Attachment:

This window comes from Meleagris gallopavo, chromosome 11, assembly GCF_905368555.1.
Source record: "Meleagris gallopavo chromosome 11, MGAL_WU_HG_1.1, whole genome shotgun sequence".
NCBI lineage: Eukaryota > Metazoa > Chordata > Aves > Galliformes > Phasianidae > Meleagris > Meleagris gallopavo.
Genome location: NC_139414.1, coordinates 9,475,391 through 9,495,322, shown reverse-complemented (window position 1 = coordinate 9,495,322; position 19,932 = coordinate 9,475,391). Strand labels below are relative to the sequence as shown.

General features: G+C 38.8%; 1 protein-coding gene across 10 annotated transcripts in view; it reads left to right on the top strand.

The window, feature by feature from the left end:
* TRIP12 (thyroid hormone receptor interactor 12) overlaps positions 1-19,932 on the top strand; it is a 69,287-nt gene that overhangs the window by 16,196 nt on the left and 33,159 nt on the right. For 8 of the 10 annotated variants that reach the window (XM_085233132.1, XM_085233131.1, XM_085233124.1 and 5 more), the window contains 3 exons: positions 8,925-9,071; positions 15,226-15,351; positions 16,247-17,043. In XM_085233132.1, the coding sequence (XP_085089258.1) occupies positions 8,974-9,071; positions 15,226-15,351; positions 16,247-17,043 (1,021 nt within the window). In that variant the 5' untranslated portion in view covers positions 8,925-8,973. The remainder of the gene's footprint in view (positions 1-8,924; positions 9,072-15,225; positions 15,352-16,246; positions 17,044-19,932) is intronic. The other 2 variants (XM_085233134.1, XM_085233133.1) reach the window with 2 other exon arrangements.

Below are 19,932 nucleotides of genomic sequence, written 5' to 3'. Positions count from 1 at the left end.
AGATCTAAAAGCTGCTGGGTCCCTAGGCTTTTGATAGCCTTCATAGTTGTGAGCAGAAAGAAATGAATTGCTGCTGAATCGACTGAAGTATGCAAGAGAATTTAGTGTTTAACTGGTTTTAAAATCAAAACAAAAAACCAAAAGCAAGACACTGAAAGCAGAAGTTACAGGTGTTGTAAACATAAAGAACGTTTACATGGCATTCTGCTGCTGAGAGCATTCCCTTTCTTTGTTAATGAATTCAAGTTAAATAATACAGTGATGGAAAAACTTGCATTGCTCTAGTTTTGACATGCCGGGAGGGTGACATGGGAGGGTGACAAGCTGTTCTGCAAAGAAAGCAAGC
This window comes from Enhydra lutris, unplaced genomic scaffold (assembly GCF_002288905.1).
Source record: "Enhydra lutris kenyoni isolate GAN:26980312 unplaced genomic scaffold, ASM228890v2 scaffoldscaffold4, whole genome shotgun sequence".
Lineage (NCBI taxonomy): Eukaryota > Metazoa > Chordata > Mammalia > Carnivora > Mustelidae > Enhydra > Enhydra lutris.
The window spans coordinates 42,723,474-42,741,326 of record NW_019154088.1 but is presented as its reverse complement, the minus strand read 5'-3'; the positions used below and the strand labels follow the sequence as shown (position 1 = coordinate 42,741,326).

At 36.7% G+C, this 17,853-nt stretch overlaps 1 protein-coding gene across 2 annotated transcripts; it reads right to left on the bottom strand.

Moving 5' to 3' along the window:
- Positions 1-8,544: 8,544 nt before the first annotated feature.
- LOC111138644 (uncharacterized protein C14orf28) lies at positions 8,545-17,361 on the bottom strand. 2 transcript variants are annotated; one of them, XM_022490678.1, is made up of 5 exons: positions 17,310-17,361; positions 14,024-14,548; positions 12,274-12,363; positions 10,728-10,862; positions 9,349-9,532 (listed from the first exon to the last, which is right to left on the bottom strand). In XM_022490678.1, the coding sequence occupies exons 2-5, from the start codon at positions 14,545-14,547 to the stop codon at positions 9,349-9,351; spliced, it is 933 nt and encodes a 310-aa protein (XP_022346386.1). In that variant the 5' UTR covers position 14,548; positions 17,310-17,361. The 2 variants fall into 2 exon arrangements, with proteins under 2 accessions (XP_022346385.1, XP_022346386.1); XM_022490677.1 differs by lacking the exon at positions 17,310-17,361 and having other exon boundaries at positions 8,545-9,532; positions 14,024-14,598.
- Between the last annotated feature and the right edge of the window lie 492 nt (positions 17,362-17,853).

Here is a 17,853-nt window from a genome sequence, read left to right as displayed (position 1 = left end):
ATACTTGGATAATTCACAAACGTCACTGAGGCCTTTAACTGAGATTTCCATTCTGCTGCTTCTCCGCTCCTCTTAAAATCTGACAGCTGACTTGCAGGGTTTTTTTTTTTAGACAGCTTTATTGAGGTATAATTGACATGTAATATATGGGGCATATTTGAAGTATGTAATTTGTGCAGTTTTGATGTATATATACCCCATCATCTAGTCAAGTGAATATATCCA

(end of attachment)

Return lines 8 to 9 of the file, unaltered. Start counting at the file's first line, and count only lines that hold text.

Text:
Below are 19,932 nucleotides of genomic sequence, written 5' to 3'. Positions count from 1 at the left end.
AGATCTAAAAGCTGCTGGGTCCCTAGGCTTTTGATAGCCTTCATAGTTGTGAGCAGAAAGAAATGAATTGCTGCTGAATCGACTGAAGTATGCAAGAGAATTTAGTGTTTAACTGGTTTTAAAATCAAAACAAAAAACCAAAAGCAAGACACTGAAAGCAGAAGTTACAGGTGTTGTAAACATAAAGAACGTTTACATGGCATTCTGCTGCTGAGAGCATTCCCTTTCTTTGTTAATGAATTCAAGTTAAATAATACAGTGATGGAAAAACTTGCATTGCTCTAGTTTTGACATGCCGGGAGGGTGACATGGGAGGGTGACAAGCTGTTCTGCAAAGAAAGCAAGC